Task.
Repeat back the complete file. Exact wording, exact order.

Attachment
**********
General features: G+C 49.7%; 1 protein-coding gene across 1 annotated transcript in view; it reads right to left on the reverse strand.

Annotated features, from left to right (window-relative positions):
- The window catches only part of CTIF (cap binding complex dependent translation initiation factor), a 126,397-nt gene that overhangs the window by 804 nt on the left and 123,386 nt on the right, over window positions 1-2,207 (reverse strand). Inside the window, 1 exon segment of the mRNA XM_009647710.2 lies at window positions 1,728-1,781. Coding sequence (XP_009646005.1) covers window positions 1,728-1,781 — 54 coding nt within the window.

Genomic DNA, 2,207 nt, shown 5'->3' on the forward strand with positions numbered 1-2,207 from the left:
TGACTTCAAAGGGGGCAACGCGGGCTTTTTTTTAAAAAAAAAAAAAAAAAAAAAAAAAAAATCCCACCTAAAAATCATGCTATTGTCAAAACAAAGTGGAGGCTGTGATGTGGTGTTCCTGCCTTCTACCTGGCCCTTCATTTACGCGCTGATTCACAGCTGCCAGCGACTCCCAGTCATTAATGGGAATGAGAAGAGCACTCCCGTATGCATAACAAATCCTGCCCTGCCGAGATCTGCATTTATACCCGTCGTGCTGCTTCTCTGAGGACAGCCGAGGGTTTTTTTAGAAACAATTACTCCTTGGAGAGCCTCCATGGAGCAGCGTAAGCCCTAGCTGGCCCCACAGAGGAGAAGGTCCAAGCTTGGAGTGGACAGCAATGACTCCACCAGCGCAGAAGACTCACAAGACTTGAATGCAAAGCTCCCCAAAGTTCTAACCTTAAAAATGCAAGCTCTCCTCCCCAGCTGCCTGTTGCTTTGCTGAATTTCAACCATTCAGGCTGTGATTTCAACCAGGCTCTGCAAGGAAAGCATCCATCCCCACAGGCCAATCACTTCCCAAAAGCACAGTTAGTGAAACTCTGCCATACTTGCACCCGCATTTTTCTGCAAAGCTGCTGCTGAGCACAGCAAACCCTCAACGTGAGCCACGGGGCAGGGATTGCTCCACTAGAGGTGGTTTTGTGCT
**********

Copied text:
General features: G+C 49.7%; 1 protein-coding gene across 1 annotated transcript in view; it reads right to left on the reverse strand.

Annotated features, from left to right (window-relative positions):
- The window catches only part of CTIF (cap binding complex dependent translation initiation factor), a 126,397-nt gene that overhangs the window by 804 nt on the left and 123,386 nt on the right, over window positions 1-2,207 (reverse strand). Inside the window, 1 exon segment of the mRNA XM_009647710.2 lies at window positions 1,728-1,781. Coding sequence (XP_009646005.1) covers window positions 1,728-1,781 — 54 coding nt within the window.

Genomic DNA, 2,207 nt, shown 5'->3' on the forward strand with positions numbered 1-2,207 from the left:
TGACTTCAAAGGGGGCAACGCGGGCTTTTTTTTAAAAAAAAAAAAAAAAAAAAAAAAAAAATCCCACCTAAAAATCATGCTATTGTCAAAACAAAGTGGAGGCTGTGATGTGGTGTTCCTGCCTTCTACCTGGCCCTTCATTTACGCGCTGATTCACAGCTGCCAGCGACTCCCAGTCATTAATGGGAATGAGAAGAGCACTCCCGTATGCATAACAAATCCTGCCCTGCCGAGATCTGCATTTATACCCGTCGTGCTGCTTCTCTGAGGACAGCCGAGGGTTTTTTTAGAAACAATTACTCCTTGGAGAGCCTCCATGGAGCAGCGTAAGCCCTAGCTGGCCCCACAGAGGAGAAGGTCCAAGCTTGGAGTGGACAGCAATGACTCCACCAGCGCAGAAGACTCACAAGACTTGAATGCAAAGCTCCCCAAAGTTCTAACCTTAAAAATGCAAGCTCTCCTCCCCAGCTGCCTGTTGCTTTGCTGAATTTCAACCATTCAGGCTGTGATTTCAACCAGGCTCTGCAAGGAAAGCATCCATCCCCACAGGCCAATCACTTCCCAAAAGCACAGTTAGTGAAACTCTGCCATACTTGCACCCGCATTTTTCTGCAAAGCTGCTGCTGAGCACAGCAAACCCTCAACGTGAGCCACGGGGCAGGGATTGCTCCACTAGAGGTGGTTTTGTGCT